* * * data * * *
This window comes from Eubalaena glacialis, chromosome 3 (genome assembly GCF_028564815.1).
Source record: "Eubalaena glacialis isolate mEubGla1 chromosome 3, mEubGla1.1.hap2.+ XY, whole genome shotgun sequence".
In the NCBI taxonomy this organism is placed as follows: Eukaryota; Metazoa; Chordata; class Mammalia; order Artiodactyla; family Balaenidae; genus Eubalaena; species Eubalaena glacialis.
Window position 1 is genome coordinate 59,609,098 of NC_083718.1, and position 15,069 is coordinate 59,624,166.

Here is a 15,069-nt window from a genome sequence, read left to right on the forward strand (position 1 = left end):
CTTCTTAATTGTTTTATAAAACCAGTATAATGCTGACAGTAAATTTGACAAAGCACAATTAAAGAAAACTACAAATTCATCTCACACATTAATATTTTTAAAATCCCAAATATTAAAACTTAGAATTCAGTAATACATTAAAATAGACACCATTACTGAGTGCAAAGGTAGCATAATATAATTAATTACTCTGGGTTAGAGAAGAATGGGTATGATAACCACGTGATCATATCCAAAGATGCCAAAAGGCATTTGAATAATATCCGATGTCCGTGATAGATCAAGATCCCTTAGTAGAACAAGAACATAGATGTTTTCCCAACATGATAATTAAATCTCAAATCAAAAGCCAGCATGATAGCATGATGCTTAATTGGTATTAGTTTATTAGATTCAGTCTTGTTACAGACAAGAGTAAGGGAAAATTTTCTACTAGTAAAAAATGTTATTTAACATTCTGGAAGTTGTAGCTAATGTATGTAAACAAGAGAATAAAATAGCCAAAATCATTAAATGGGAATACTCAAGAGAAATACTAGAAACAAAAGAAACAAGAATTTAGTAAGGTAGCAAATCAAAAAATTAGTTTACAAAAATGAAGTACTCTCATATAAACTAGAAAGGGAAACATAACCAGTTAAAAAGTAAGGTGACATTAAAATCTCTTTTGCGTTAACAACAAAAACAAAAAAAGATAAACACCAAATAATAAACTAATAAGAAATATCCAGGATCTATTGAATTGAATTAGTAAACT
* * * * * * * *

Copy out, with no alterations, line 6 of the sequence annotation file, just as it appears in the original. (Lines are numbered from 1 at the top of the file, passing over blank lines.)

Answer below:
CTTCTTAATTGTTTTATAAAACCAGTATAATGCTGACAGTAAATTTGACAAAGCACAATTAAAGAAAACTACAAATTCATCTCACACATTAATATTTTTAAAATCCCAAATATTAAAACTTAGAATTCAGTAATACATTAAAATAGACACCATTACTGAGTGCAAAGGTAGCATAATATAATTAATTACTCTGGGTTAGAGAAGAATGGGTATGATAACCACGTGATCATATCCAAAGATGCCAAAAGGCATTTGAATAATATCCGATGTCCGTGATAGATCAAGATCCCTTAGTAGAACAAGAACATAGATGTTTTCCCAACATGATAATTAAATCTCAAATCAAAAGCCAGCATGATAGCATGATGCTTAATTGGTATTAGTTTATTAGATTCAGTCTTGTTACAGACAAGAGTAAGGGAAAATTTTCTACTAGTAAAAAATGTTATTTAACATTCTGGAAGTTGTAGCTAATGTATGTAAACAAGAGAATAAAATAGCCAAAATCATTAAATGGGAATACTCAAGAGAAATACTAGAAACAAAAGAAACAAGAATTTAGTAAGGTAGCAAATCAAAAAATTAGTTTACAAAAATGAAGTACTCTCATATAAACTAGAAAGGGAAACATAACCAGTTAAAAAGTAAGGTGACATTAAAATCTCTTTTGCGTTAACAACAAAAACAAAAAAAGATAAACACCAAATAATAAACTAATAAGAAATATCCAGGATCTATTGAATTGAATTAGTAAACT